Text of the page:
Volume 92, Issue 95

Friday, March 26, 1999


The Concrete Beat

Mason braves the Wave

Hermits thrush themselves into spotlight

Stain sets their own limits

Barfoot steps into others' lives

Spinning their own melodic web

The Ashgrove find diversified direction

An inviting and intimate evening

Film showcase a benefit

Blackmoon rises after eclipse

Iglesias legacy lives on

Celebrity sightings


The Ashgrove find diversified direction

By Anthony Turow
Gazette Staff

The Ashgrove's way of making music could be likened to a blender – take one part U2, add some Tragically Hip, garnish with Sloan, then mix.

While some bands wear their influences on their sleeve, The Ashgrove are a truly collaborative group, taking parts from the whole and assembling them into something entirely new.

"Our guitarist [Ryan Buckley] is a huge Brit-pop fan," explains drummer Rick Lobb. "He does the bulk of the writing for most of the lyrics and music. His guitar lines are mainly inspired by the Beatles, U2, Stone Roses and Blur. He likes, listens to and draws from those bands.

"Our rhythm guitarist [Lon Doherty] though, is into The Hip and Rage Against the Machine," he continues. "And [Bill Snowden] our bass player is really into the East Coast music scene, like the SuperFriends and Sloan."

The plethora of influences could create problems for a band which does not agree on which direction they want their music to take. For Lobb though, the band's direction is clearly mapped out. "We just want to try and make music that, when you play it, gives you the chills."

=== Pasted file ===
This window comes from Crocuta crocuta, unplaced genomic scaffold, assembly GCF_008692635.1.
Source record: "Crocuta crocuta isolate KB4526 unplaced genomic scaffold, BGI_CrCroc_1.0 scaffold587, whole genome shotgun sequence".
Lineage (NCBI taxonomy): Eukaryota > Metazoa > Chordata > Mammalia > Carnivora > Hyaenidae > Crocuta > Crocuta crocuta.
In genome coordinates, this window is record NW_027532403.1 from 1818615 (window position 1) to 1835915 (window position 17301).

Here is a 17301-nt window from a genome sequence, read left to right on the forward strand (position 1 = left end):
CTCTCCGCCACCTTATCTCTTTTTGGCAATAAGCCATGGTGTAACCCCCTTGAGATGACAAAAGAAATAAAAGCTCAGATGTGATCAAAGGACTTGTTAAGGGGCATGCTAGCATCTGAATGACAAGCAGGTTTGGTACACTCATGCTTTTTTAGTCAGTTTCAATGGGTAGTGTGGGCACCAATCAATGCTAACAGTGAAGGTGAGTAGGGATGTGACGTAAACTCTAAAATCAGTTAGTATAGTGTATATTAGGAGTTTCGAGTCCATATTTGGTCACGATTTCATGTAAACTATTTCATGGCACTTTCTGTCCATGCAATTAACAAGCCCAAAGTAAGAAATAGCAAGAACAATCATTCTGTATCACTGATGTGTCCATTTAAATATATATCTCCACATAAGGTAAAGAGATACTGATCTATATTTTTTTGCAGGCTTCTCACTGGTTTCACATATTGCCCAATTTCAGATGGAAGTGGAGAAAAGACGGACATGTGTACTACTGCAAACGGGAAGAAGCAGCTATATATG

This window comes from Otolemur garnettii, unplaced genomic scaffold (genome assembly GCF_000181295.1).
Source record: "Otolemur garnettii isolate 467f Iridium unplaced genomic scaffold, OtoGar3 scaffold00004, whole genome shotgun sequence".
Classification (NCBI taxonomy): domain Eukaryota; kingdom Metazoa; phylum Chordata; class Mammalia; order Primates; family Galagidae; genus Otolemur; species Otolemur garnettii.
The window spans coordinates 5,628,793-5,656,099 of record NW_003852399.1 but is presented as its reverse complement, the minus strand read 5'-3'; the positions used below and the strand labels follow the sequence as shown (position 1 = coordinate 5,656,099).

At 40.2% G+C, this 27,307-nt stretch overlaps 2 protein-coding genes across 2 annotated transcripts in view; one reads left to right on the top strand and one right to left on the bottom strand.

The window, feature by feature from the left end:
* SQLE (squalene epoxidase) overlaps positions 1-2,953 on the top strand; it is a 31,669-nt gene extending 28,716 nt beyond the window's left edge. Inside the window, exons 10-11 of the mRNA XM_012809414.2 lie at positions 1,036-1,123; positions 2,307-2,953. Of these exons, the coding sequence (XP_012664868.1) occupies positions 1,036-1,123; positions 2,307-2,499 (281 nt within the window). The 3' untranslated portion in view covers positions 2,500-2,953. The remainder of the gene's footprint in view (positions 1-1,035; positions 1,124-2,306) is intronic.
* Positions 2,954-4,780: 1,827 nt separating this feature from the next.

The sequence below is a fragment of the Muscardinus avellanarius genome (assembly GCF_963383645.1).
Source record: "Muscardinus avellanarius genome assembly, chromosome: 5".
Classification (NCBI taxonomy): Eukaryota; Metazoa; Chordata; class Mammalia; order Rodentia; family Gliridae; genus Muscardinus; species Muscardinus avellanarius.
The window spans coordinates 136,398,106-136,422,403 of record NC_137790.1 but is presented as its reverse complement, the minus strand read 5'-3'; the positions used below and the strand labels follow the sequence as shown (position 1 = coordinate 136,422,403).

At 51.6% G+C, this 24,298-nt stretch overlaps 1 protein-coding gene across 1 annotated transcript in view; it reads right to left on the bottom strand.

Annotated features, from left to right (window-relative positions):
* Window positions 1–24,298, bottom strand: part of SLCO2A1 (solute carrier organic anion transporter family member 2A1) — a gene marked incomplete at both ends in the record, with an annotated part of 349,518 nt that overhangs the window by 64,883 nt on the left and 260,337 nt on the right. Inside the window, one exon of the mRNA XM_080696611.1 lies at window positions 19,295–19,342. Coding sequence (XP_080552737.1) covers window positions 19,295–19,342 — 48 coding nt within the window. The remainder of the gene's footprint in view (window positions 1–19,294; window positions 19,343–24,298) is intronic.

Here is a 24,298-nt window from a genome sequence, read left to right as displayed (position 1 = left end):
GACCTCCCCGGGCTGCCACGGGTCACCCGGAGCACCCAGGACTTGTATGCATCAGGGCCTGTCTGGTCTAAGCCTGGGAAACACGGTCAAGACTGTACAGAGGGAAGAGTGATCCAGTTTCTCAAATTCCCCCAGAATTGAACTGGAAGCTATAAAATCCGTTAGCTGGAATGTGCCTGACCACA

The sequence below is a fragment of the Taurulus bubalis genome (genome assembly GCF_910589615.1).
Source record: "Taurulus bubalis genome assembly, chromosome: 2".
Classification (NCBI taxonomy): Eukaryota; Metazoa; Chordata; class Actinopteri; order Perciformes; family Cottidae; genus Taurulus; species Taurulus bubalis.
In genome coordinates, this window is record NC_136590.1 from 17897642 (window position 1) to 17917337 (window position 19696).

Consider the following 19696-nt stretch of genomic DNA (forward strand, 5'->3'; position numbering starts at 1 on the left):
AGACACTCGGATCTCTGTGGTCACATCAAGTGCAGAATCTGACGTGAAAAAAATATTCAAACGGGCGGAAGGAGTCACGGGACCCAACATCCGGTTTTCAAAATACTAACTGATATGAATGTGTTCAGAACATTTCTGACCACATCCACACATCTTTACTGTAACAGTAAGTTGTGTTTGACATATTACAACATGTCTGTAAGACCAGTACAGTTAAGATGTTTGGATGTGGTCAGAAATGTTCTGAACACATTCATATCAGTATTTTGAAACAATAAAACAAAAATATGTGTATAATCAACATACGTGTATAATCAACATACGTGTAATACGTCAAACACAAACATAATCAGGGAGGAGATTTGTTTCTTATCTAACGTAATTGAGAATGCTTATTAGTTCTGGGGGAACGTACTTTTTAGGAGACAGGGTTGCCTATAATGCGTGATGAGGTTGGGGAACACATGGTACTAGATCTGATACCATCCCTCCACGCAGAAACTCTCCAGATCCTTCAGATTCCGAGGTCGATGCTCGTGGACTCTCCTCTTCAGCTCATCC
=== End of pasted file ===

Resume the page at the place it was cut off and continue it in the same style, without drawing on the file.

This goal was also brought into the studio when they recorded their third album, Photo Album. "We record it how we want it to sound live. Whatever we do, we want to be able to do it just as good, if not better, live."

But the live music scene, according to Lobb, only offers opportunities for those already in successful positions. He believes the proliferation of DJs are the main culprit in the reason independent bands are not getting as many opportunities to reach the public.

"When we started, there was a huge market for indie bands," Lobb says. "On a Tuesday night the Horseshoe would be packed with people who wanted to see independent bands. Now people don't check out indie bands as much – they'd rather go to a club with a DJ."

This doesn't mean the band, which is rounded out by vocalist Jeremy Jongejan, can be easily deterred. Photo Album marks a big step forward in terms of accessibility and potential. The single "Never Change" was recently featured on London's FM 96 in the Battle of the New Rock competition. It was narrowly beaten by a new song from Ben Folds Five, but Lobb is happy with the exposure. "Hopefully people will hear the song and make a connection."

Making the connection is crucial to a group trying to carve their niche in a crowded marketplace and Lobb acknowledges the perils of being independent. "Getting noticed is the hardest part. And just trying to get your music out there." And with The Ashgrove, the emphasis is strictly on the music.

"When we play live we try to create an atmosphere," Lobb says. "We focus on how the music sounds rather than just jump around and gyrate to the music."

With the importance this band places on music rather than image, The Ashgrove are a no frills ensemble poised to draw attention by retreating from glam and gimmick.

The Ashgrove is playing at The Whippet Lounge tonight.

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Copyright The Gazette 1999